History of the Kyrgyz language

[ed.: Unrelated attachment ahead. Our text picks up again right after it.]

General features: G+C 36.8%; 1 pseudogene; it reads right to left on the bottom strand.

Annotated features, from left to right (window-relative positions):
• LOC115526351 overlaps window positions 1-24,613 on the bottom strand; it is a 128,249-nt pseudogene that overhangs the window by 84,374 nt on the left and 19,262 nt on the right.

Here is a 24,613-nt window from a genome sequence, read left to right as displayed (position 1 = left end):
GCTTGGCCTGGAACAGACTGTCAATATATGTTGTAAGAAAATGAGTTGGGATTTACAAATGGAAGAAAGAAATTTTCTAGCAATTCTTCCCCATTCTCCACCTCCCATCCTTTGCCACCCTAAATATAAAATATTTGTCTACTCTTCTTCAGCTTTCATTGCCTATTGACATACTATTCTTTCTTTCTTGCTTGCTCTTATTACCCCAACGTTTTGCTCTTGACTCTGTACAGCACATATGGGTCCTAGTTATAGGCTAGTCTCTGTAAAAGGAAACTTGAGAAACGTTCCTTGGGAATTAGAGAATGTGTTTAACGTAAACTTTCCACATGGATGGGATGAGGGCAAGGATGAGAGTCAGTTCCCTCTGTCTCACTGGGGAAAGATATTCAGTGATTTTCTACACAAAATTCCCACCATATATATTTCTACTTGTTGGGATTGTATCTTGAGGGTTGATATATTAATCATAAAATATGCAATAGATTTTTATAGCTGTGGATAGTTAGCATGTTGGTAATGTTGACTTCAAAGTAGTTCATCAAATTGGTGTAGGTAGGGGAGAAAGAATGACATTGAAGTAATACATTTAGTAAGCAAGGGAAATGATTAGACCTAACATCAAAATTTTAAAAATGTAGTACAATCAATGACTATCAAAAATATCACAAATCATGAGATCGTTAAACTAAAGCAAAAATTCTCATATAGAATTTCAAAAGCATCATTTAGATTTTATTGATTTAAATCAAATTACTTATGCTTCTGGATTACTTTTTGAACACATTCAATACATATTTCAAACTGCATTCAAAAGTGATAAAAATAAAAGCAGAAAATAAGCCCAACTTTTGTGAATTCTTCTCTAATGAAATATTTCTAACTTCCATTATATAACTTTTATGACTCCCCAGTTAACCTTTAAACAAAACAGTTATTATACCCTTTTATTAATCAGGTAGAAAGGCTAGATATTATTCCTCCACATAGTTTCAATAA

History of the Kyrgyz language. The content of the general concept of "Kyrgyz language" is formed not only by its own modern grammatical and lexical features, but also by features of the same nature as the distant and closely related Turkic languages. This is because the origin and development of our language over the centuries have not been the same, but as a result of internal and external influences, while maintaining its basic grammatical features, the vocabulary has increased and some grammatical phenomena have changed. Another noteworthy fact is that in history, sociology, philosophy, social sciences and linguistics, the concepts of "tribe", "tribe", "people" and "nation" are used differently with changes in general ideological views: for example, in ancient Chinese chronicles ( 2nd century BC) means "Kyrgyz people" - "Kyrgyz state". Before talking about the history of the Kyrgyz language in general, it is said that it is called "common language", "common literary language" and "written literary language" and their different uses in Kyrgyz linguistics, and why. there is. These issues were first addressed in 1950-60 by the theorist of Kyrgyz linguistics, Academician B. М. It was initiated by Yunusaliev and studied in Kyrgyzstan and was “related to the founding of Kyrgyz dialectology. Since language has not been preserved in writing at all stages of its historical development, research confirms that truth can only be achieved by comparing it with other related languages: in fact, the truth is revealed only by comparing the ancient facts of language with the facts and living phenomena of related languages. . It is known that the Kyrgyz language belongs to the group of languages ​​of the Altai group (ie, Turkish, Mongol-Manchu and Finno-Ugric). And the history of its development is Academician B. М. According to Yunusaliev, it is divided into 3 periods: Ancient, Middle and New. 1. The ancient (Yenisei-Mongol) period covers the 7th-12th centuries, when the Kyrgyz migrated west from the Yenisei and gradually settled in the area between the Irtysh River (ie in the Minusa Basin), and the linguistic symbols are derived from the middle generation of adjectives [d]. - бут (нога)], in verbs, like words at the end of the word [«kod» - sheep (put)], then took such a form and was called a linguistic sign characterizing the period when runic writing was used as a literary form in Turkic languages. At that time, this was typical of the languages ​​of the ancient ancestors of modern Khakas, Shor, Tuva and Tofa. Thus, the linguistic phenomenon "e" was different from the dialectal features of any of the languages ​​at that time - it was considered a common literary language, and "e" was a sign of literary commonality. The oral Kyrgyz language of that time was characterized by "z", and the above words were in the form of "azak" (foot) and "koz" (put). The fact that traces of such linguistic differences are preserved in the Fuyu Kyrgyz living in the Heilongjiang Province of China confirms the above opinion. Traces of this phenomenon in our language today are "eye: eye, eye" and "sheep" - supply; The "foot" (spelling "foot") is also a testimony to such phenomena as the foot. The above-mentioned facts from the language of the Fuyu Kyrgyz testify to the fact that the traces of the ancient Yenisei Kyrgyz language were preserved even during the Mongol period. In the middle of the 9th century, when the Kyrgyz conquered the Ancient Uyghur Khaganate, the "z" language was adopted instead of the "d" language of the ancient Uyghurs, and linguistic differences in the language of the Yellow Uyghurs living in the Tibetan Plateau in China today prove that there was a language exchange. Thus, when it comes to the ancient Kyrgyz language, its status can be seen mainly in the languages ​​belonging to the group of "z" chyl languages ​​(Fuyu Kyrgyz, Sary-Yugur, Khakass and Shor languages). There were also no long vowels in the ancient Kyrgyz language; The solubility is very strong, not only thin vowels, but also broad vowels are soluble: "togos" - nine, "kozon" - hare, "tuhul" (Mongolian "tugal") - calf (comparison in modern Kyrgyz "tokol" bezrogiy) ; at the beginning of the word only soft "b": "corrupt" - high; "One" - one; "G": "road" - the road, "ji" - "or" - to eat. This period was characterized by a soft "g" in the middle of the word: "heavy" - heavy; "Stream" - a company; Even at the end of the word - that sound: "yellow" - yellow; "Water" - water b. Towards the end of this period (11th-12th centuries) the Kyrgyz language began to mix with the Kypchak languages. 2. Middle of the Kyrgyz language (Altai) period covers the 13th and 14th centuries, during which time some Kyrgyz tribes migrated to the Southern Altai as a result of Mongol exile, and were influenced by the languages ​​of the local Altai tribes (ie, interactions) and even by the Kypchak languages. the western "y" becomes a wild language, for example, "ayak" - noga; "Koi" - put, put. During this period, along with the Altaic-Kyrgyz linguistic commonalities, it is observed that each of them has its own linguistic features. At the beginning of this Middle Ages, a small part of the Kyrgyz people moved south from the Kyrgyz-Altai tribal mix and settled on the shores of Lake Lobnor. Е. According to Malov's definition, this language, which is descended from the ancient Yenisei Kyrgyz, has preserved the features of the ancient Kyrgyz language in the language of the people (Loptuks). There are no long vowels in that language, except for the middle Kyrgyz language differences. In Lobnorcho, melting is maintained, and the vowels "a, e" melt after the thin vowels "u, sh". This sign does not exist in Altaic at all; It is rare in Kyrgyz and brings Lobnor language closer to Kyrgyz language. The "y" at the beginning of the word is a personal sign of the Uyghur language and is characteristic of both its ancient and modern forms, as well as the Yellow-Yugur language: "yol" - road, "yaz" - spring, "yel" - wind. In the middle of the word - "g": "mouth" - a company, a craftsman; "White" - to grind, "tag" - mountain. The word "s // z", which is characteristic of all Kyrgyz dialects, makes our language similar not only to the Altaic, but also to the Khakas, Tuva and Yakut (Sakha) languages: "Kyz \\ kys"; "Word" b. It belongs to the ancient period of our language and is a remnant of its above-mentioned "z" period. 3. The New (Tien Shan) period of the Kyrgyz language dates back to the 15th-16th centuries, when our people migrated from the Yenisei to the West, migrated to the Tien Shan and mixed with local tribes, and as a result of assimilating their linguistic features (for example, Ethnonyms such as "and" Chekir Sayak "are characteristic of the ancient Yenisei period," chigil ", and semantically similar adjectives such as" raw "and" raw yellow ") modern Kyrgyz common language is formed with all its dialectal and idiomatic features. begins. Moreover, the oldest signs are often preserved in the northern dialects. Modern Kyrgyz, on the other hand, is generally a "y" language; substitutes (i.e., those that arise later); very strong melting; the preposition "j" chyl; The diphthongization or vowel of "g" in the middle and at the end of a word is characteristic. As in the Lobnor language, "g" is preserved in all positions, so in Kyrgyz it is possible to assume that its transformation coincides with the end of the middle period of the history of the Kyrgyz language.